Memorize scene by scene.
Think about your cues.
Speak out loud, with exaggerated articulation.
your mouth shapes the words,
the sounds are created by your vocal chords and articulators,
and your ears hear them as you speak.
What's "muscle memory"?
Our brains and bodies are constantly looking for easier and easier ways to complete tasks. When we repeat an action over and over, our brain works together with our body to commit the task to memory, so that the next time we need to do it, we can complete it without thinking about it. A lot of the routines in our lives are related to muscle memory.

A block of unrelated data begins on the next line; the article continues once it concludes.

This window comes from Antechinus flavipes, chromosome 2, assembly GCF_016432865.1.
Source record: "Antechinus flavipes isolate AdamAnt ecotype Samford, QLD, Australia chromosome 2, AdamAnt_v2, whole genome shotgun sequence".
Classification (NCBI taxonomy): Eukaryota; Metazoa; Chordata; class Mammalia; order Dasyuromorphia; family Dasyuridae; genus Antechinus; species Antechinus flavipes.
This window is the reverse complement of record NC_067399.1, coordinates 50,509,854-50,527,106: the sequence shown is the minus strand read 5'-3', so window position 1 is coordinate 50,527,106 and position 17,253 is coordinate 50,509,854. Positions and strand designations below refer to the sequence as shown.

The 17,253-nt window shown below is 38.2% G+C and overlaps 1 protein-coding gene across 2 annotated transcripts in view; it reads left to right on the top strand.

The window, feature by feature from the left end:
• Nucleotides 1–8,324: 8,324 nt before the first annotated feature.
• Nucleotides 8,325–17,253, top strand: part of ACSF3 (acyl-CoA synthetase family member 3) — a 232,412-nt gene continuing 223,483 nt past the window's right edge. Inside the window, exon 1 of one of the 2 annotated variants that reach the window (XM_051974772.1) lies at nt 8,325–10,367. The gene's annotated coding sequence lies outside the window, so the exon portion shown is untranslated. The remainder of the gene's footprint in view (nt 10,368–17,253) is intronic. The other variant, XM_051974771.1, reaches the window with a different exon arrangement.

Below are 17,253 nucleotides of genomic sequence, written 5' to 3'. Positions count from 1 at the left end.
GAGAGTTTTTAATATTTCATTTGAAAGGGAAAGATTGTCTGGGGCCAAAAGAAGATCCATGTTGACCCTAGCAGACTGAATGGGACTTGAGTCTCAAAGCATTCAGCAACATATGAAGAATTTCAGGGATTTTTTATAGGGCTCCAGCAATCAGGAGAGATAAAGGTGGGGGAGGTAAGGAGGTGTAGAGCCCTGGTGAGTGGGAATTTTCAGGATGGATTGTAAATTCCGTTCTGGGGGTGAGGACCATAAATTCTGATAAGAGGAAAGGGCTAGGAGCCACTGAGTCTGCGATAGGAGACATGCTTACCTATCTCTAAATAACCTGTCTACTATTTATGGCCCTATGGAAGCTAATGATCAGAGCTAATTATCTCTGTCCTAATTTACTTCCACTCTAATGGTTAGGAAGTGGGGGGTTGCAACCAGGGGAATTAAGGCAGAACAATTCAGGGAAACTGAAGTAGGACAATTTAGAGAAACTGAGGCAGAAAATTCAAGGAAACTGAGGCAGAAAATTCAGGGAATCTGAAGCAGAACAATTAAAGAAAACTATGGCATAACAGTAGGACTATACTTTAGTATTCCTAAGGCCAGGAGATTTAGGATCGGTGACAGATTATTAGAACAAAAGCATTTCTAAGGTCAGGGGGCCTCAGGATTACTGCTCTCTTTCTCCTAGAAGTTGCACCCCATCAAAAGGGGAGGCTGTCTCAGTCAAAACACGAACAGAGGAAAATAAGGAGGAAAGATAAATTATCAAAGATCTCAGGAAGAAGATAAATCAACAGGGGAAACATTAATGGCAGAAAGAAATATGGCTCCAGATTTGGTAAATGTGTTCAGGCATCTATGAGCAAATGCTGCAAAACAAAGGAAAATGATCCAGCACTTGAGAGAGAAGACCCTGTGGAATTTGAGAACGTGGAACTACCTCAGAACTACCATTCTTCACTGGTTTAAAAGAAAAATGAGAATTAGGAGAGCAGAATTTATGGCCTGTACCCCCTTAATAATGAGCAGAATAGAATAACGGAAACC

One day, someone decides that the milk is better off on the bottom shelf instead of in the door.
The next morning, you walk to the fridge to get your milk. Even though you know that the milk is now being kept on the shelf, your muscle memory will most likely still cause you to open the refrigerator door and reach for the milk in the door. To override your muscle memory, you have to really think about where you should be reaching your hand. If you don't think about it as you're doing it, your hand will reach for the door storage.
That's because your brain and body have created a shortcut together, allowing you to pick the milk out of its usual spot in the fridge without applying any conscious brainpower to it.